Though this roaster is far too hot to support life, carbon dioxide has been detected by Hubble in the atmosphere of an exoplanet, HD 189733b, the same distant planet which has also surrendered evidence for water vapor and methane. Beside being exciting in and of itself - some 333 exoplanets have been discovered in the last ten years and the search goes on for a planet with the right characteristics to support life - the find marks the further development of a mission for which Hubble was never explicitly designed. The Space Fellowship:
Previous observations of HD 189733b by Hubble and NASA’s Spitzer Space Telescope found water vapor. Earlier this year, Hubble found methane in the planet’s atmosphere.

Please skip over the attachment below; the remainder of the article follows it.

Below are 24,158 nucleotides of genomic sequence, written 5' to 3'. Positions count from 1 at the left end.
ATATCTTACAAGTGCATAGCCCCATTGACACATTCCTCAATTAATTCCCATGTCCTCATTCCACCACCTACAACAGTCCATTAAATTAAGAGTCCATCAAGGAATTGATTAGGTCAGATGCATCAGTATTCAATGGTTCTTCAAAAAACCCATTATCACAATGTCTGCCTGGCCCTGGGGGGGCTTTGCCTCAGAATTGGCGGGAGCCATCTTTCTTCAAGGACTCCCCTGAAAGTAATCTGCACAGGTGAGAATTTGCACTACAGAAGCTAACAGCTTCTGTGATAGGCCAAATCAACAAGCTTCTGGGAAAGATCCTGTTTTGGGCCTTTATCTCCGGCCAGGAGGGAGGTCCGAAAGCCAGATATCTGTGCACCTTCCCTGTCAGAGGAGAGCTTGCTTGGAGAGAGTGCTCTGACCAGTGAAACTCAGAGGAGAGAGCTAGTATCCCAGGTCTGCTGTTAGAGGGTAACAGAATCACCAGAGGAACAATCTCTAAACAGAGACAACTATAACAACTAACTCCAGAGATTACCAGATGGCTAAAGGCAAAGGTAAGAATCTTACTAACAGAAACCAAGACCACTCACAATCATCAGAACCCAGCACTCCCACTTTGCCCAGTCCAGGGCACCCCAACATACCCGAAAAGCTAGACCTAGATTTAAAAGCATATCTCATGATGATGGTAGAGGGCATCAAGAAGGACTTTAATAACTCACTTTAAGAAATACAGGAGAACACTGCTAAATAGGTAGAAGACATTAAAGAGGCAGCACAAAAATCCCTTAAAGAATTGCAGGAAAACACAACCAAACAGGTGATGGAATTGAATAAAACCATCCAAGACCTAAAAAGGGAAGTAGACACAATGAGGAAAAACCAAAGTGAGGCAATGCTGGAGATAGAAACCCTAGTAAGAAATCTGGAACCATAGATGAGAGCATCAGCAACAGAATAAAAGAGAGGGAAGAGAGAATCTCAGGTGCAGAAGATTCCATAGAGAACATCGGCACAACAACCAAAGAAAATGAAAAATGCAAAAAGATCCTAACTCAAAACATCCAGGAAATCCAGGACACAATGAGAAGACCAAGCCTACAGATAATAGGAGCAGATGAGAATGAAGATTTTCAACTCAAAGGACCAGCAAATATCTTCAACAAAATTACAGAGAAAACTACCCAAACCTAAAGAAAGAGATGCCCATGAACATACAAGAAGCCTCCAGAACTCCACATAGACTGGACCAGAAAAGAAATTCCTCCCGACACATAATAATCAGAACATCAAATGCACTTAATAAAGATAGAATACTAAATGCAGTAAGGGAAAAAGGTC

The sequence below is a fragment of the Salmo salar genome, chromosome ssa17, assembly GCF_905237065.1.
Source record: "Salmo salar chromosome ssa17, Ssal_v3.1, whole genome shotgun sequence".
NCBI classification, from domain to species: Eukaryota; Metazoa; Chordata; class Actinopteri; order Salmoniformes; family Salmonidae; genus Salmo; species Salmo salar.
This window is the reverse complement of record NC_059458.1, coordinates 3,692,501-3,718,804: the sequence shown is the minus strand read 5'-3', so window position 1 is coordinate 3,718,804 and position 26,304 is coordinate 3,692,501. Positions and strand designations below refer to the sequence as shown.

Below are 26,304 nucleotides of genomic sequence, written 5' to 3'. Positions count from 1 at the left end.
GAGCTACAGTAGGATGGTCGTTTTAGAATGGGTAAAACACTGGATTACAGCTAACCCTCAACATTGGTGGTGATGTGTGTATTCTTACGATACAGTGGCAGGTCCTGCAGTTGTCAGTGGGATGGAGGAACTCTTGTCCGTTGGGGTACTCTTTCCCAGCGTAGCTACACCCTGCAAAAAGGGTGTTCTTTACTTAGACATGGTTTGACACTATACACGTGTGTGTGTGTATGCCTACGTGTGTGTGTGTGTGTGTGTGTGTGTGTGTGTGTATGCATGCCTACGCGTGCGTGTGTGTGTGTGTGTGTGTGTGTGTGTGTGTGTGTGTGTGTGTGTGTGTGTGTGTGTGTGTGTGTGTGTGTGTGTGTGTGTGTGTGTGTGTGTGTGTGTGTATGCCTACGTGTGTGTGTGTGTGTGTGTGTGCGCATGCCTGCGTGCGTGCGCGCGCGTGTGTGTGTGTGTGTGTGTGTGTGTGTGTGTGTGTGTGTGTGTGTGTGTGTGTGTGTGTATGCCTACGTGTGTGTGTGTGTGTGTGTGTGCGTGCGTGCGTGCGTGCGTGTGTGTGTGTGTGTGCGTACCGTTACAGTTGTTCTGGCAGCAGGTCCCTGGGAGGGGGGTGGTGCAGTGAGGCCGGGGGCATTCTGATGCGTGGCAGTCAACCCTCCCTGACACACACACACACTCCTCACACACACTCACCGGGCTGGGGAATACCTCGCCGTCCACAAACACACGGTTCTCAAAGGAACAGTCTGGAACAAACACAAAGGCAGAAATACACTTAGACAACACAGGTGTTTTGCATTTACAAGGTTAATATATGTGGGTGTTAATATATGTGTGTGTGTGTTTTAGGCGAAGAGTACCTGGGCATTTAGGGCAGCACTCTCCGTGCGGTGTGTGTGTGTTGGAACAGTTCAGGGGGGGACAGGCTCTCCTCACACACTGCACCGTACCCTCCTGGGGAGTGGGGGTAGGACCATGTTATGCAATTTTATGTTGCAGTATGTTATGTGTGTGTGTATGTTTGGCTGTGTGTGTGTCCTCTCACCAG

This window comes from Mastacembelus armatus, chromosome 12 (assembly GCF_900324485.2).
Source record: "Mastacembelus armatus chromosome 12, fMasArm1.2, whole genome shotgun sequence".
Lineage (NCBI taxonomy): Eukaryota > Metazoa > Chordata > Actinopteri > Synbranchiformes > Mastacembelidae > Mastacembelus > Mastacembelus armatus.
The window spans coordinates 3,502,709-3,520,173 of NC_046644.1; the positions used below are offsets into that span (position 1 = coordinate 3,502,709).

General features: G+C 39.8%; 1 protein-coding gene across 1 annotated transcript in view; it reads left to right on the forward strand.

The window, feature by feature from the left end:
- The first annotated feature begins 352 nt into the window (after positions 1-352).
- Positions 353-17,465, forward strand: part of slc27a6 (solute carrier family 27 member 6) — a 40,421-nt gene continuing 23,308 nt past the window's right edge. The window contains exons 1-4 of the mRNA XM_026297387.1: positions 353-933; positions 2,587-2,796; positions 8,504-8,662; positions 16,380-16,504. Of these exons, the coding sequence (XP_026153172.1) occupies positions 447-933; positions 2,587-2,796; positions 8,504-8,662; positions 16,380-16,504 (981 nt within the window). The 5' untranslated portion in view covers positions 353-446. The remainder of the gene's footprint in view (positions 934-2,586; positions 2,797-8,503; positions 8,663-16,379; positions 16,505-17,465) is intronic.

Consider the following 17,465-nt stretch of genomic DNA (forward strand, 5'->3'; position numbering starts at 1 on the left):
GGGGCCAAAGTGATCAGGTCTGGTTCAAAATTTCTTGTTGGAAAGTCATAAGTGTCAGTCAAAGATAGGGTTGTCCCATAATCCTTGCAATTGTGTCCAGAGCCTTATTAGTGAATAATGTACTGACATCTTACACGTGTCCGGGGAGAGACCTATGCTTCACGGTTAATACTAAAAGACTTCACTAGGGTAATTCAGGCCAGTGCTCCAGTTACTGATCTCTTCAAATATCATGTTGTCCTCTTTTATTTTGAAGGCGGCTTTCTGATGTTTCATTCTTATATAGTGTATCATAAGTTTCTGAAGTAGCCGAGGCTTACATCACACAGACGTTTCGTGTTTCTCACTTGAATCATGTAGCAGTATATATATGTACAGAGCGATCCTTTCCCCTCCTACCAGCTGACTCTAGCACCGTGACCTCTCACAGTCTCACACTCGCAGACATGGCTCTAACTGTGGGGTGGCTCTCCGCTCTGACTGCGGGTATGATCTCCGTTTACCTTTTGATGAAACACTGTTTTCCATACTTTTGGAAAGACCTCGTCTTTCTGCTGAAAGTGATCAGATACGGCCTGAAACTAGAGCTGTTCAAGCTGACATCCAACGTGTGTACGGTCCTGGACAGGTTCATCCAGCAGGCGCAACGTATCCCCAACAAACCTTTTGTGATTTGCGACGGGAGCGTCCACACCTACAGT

'Hubble was conceived primarily for observations of the distant universe, yet it is opening a new era of astrophysics and comparative planetary science,' said Eric Smith, Hubble Space Telescope program scientist at NASA Headquarters in Washington. 'These atmospheric studies will begin to determine the compositions and chemical processes operating on distant worlds orbiting other stars. The future for this newly opened frontier of science is extremely promising as we expect to discover many more molecules in exoplanet atmospheres.'
The image here is an artist's impression of the Jupiter-sized planet based its known characteristics.
Credit: ESA, NASA, G. Tinetti (University College London, UK & ESA) and M. Kornmesser (ESA/Hubble)